What’s the state of the OGC property? Kendrick continued: “It needs a lot of work. The buildings and infrastructure need attention. There is a clear need to deal with deferred maintenance issues around the infrastructure. The golf courses and the land adjacent to it similarly need maintenance. They have also been neglected over the last few years so there is a great deal of work there to catch up and to correct problems there. One rumor I heard was that of seven lawnmowers, one and a half worked. So upgrade and replacement of equipment is another issue. And currently the operations are understaffed. And part of that is because of the process that they are going through leading up to a potential sale.”
Ken Arimitsu, the professional consultant hired by the OVA Board to advise them on a possible purchase, was quite candid and offered more concrete information. He said that at present the OGC is running a $300,000 to $500,000 annual deficit; and he added, “I think that, regardless of who buys it or who operates it, the golf course as a status quo entity would still run about $500,000 in the red.”
(After the meeting when asked to clarify this deficit structure, Arimitsu said that OVA was responsible for the first $500,000 of operating loss and the lessee was responsible for deficits beyond that.)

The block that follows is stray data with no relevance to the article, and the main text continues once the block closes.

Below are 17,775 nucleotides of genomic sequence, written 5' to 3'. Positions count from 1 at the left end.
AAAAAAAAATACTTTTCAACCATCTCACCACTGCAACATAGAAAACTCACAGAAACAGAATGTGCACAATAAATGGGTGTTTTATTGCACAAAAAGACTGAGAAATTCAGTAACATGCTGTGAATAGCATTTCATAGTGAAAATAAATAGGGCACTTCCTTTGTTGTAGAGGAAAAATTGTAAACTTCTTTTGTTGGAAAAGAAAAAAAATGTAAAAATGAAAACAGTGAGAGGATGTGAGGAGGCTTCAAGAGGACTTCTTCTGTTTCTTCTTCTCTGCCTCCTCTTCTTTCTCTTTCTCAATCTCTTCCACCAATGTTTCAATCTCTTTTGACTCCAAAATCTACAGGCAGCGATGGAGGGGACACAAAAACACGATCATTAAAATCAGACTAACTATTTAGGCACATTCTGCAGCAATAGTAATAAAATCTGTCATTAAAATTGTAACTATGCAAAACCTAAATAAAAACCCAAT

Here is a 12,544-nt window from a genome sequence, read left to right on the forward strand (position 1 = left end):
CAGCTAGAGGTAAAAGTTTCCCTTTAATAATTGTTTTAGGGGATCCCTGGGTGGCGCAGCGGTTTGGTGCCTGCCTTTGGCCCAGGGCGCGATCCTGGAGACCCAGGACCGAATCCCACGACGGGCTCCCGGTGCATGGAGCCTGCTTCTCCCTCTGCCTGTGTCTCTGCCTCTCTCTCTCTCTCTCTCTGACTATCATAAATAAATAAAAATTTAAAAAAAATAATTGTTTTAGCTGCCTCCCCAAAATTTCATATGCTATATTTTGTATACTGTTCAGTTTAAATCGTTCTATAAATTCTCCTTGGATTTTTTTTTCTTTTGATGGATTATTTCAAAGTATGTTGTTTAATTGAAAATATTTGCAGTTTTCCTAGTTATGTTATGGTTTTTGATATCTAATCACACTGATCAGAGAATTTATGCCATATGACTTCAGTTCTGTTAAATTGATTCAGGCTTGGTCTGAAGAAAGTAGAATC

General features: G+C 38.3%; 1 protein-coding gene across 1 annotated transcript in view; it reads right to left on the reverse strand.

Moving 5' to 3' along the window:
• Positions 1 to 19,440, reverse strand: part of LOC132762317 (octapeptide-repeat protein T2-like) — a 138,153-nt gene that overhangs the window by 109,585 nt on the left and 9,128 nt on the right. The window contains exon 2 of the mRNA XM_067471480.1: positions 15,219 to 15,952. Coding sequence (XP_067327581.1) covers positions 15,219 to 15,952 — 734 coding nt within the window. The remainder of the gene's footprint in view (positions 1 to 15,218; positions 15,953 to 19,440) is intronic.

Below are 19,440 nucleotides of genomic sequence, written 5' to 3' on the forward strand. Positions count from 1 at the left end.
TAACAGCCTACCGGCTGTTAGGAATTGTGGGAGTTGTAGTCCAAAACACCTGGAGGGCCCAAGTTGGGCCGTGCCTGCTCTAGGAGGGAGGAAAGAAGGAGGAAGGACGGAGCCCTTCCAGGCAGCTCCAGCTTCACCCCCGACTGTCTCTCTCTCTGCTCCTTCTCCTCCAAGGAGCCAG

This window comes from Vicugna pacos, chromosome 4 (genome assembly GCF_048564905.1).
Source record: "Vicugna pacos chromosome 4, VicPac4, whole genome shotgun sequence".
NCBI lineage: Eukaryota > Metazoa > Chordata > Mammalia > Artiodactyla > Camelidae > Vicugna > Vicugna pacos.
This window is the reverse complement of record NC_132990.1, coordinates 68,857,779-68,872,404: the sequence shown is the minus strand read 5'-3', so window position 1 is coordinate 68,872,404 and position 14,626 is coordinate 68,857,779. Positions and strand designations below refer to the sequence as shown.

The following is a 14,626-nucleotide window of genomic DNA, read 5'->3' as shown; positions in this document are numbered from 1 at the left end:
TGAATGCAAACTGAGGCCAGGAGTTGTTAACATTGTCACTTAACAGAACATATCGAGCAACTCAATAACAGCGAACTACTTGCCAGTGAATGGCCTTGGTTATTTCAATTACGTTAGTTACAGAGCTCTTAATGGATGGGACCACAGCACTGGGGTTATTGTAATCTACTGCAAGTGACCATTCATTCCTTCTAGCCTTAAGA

When asked by a member at Open Forum how long it would be before the golf course properties would begin to break even, Arimitsu replied: “I did an analysis. You’re looking at, I think, on a best case 5 or 6 years. But I would say probably around 10 years.”
This was with the added qualification that “we asked the tenant to provide us with a five year capital plan on what it would take to get the golf course up to an acceptable standard [that would lead to eventual breakeven status]. They came up with a budget of about $3.5 million dollars over five years.”
In response to a question at Open Forum, Arimitsu elaborated: “It’s a capital improvement fund over five years. A lot of it’s front-loaded. But there are certain things, cart paths, trees. You have to relocate your controls for your irrigation box because they are behind a full-grown tree. The list goes on and on. We had an independent expert from the golf industry come through and develop a five year capital plan.”
(When asked after the meeting to breakdown this $3.5 million investment in OGC maintenance and capital improvements, Arimitsu told us that the potential lease partner’s share of this “front-loaded” capital improvement fund would be $1 million and OVA’s share would be the remaining $2.5 million.)
In terms of operating losses, Arimitsu explained: “I will tell you that this golf course needs to gross around $5.1 to $5.2 million to break even on (two) 18 hole courses.” And: “Right now it’s running about $4.3 million in gross (revenues), which is creating a deficit of about $400,000 a year in operating loss.”
Near the end of the Town Hall, in response to a question from a member at Open Forum Kendrick said, “We have no intention of being the highest bidder.” It prompted only nervous laughter in the room.
The OVA Board is conducting two additional Town Halls next Tuesday at 1:00 and 3:15 pm in the ERC. Further questions may be on the table.